This email is perfect for converting contacts to listings

Here’s an email that’s perfect for converting contacts on your list to sellers.

Your nurture communication to contacts you’ve attracted into your list should mostly be about providing useful information as folks on your list will quickly get tired of you asking them to sell.

But every now and then, you want to send out a general email offering contacts on your list a market update.  This email needs to be short and compelling with ONE offer and a simple call-to-action.

I’ve had so much success with the email below, I wanted to share it so you can use it too.

Good luck and be sure to let me know if you have any questions.

Here’s the email:

Subject line:  About next week (first name)

Hi (first name), I just wanted to give you the heads up that my team and I will be in your area next week giving sellers a market update on current value.

This is a complimentary service and only takes a few minutes. If you prefer we can do this service virtually. 

Let me know if you’d like us to include you next week (first name).  Call or text (number) to get on the list for next week.

Kind regards

(Your name)

PS: You’re probably aware that property values in your area are up by more than X% on this time last year. This is tough news for buyers, but sellers like Bill and Wendy Jones are smiling 🙂  Call or text (number) to get on the list for next week

“Hey (your name) many thanks for negotiating the sale of our property in less than 3 weeks. We are still reeling with delight about the price you achieved for us and the reality hasn’t quite sunk in yet. Makes us wonder if other sellers in (your area) might be underselling if they don’t sell with you and your system”  Bill and Wendy Jones

Email notes:
It all starts with a subject line that’s going to get your message open. Including your contact’s first name in the subject line will always boost your open rate. 

Don’t make it a colorful HTML email with your logo and colors and graphics. Folks will immediately see it as a Black Friday retailer’s email rather than an important message from you.

Just send it as a normal-looking email which is way more personal and more likely to be opened and read.

Then the first line gets straight to the point. This does two things. Increases my chance of having my contact respond to my offer and tells my contact I respect their time and not waffling about stuff like “How are you and I hope you’re doing well” That’s always a hint that a sales pitch is coming so never do it in an email like this.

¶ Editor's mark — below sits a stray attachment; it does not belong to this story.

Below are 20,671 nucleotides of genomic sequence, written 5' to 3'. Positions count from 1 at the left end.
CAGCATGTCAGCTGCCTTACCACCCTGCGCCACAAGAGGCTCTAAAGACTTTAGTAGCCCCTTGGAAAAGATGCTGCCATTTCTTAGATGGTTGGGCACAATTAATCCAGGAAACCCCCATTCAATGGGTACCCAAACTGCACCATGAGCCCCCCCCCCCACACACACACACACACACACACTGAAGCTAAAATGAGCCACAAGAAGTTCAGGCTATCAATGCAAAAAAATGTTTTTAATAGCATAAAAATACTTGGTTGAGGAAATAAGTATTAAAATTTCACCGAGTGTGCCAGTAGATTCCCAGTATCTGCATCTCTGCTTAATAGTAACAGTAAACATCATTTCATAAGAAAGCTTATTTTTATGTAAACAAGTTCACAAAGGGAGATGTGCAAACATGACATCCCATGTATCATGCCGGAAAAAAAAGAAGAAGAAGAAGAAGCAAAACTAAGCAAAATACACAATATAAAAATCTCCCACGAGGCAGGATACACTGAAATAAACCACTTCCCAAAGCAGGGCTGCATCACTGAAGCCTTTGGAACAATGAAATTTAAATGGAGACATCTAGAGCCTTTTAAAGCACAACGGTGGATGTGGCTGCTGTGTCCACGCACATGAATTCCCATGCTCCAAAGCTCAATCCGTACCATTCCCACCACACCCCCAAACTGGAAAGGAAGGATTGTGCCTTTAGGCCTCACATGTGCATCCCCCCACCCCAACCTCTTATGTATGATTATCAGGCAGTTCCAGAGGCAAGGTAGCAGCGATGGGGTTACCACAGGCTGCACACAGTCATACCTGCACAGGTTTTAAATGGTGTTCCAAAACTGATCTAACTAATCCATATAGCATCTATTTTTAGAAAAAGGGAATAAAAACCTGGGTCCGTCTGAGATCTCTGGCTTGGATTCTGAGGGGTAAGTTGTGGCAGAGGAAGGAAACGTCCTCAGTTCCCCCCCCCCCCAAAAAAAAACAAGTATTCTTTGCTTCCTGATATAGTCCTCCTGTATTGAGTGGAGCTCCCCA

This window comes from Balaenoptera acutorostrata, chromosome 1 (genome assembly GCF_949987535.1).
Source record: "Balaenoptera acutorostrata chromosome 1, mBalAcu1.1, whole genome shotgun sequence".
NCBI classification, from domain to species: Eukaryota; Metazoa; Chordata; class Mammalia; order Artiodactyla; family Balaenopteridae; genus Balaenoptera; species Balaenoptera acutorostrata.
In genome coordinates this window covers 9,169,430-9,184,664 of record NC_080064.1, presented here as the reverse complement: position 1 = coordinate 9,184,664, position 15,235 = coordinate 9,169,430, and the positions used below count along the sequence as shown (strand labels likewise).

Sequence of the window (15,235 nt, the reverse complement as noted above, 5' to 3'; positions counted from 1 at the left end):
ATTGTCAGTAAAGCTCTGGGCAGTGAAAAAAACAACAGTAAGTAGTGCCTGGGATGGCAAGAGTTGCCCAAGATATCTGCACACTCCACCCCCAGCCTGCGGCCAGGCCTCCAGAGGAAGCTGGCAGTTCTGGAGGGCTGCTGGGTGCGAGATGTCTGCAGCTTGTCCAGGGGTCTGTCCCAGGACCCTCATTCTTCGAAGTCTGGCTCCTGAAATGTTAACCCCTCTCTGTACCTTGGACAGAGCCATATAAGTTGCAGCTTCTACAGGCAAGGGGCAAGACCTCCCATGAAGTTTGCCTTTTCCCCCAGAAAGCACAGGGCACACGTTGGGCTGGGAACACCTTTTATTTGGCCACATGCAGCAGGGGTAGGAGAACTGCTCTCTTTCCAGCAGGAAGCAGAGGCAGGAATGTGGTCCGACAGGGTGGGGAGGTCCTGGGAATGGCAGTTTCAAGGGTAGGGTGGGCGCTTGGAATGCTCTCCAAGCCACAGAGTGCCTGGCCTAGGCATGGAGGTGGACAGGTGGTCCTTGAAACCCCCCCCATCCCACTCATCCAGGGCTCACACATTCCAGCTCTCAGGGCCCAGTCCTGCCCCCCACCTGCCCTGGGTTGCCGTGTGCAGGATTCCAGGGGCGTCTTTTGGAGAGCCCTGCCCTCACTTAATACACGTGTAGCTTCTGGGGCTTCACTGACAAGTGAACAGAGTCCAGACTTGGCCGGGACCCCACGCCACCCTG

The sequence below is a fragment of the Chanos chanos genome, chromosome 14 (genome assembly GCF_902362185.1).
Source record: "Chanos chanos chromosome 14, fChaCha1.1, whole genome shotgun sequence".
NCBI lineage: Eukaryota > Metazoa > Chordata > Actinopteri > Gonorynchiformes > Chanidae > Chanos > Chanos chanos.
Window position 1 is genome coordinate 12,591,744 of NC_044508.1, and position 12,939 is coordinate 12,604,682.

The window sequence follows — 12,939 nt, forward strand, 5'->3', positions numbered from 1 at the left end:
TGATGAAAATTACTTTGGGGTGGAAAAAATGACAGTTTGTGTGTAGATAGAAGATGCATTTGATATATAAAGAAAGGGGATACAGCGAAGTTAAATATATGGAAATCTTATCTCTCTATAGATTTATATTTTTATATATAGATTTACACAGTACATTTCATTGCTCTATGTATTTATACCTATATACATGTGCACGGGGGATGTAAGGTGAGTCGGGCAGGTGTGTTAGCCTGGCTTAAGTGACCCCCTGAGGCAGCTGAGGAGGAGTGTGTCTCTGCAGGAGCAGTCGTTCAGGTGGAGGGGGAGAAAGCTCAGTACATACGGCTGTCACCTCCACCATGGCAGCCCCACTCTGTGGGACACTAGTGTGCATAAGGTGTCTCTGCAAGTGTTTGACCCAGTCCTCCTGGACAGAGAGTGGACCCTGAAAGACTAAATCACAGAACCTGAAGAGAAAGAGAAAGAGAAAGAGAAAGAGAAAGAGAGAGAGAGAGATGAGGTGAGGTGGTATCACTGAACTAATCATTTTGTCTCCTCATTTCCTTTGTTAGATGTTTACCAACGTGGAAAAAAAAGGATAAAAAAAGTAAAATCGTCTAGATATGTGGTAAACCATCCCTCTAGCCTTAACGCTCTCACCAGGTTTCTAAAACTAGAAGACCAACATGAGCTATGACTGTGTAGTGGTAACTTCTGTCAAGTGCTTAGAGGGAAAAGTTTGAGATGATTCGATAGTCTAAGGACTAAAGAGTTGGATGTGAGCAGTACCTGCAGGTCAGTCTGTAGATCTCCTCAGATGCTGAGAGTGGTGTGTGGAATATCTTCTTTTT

Note I use short sharp paragraphs that break up the message into easy bite-size chunks that is more likely to be read. People subconsciously groan at big chunks of copy.

I also say the service is complimentary. Using the word ‘free’ is a red flag to spam filters decreasing your overall delivery, open and click rates.

The final paragraph is my call-to-action (CTA) telling them exactly what to do and how to be included. Notice I don’t give them 200 contact options with everything from LinkedIn to carrier pigeons? Just one easy option.

Did you read the PS? What did you think? A bit flash? A bit showy? Not really you? Here’s the thing. In a strong seller’s market, unskilled agents are underselling real estate because they don’t know how to negotiate in a strong market and they turn to water if they receive a bully offer or have to deal with multiple buyers. But not you! You’re a pro who knows what to do.

If you have a sizzling client review like the one I used after my PS (and why wouldn’t you?) I believe you have a moral and ethical duty to tell your contact what’s going on in the market and how your ‘system’ and strategies are helping sellers sell for more. Remember, you’re an amazing marketer who also sells real estate. Bring them into your world and your success. 

A good PS needs to repeat the offer and CTA and it needs to be brief and obvious as many readers of hardcopy letters and emails will often scan to the PS to get the message.

Can you see how the PS in this sample segues neatly into the review?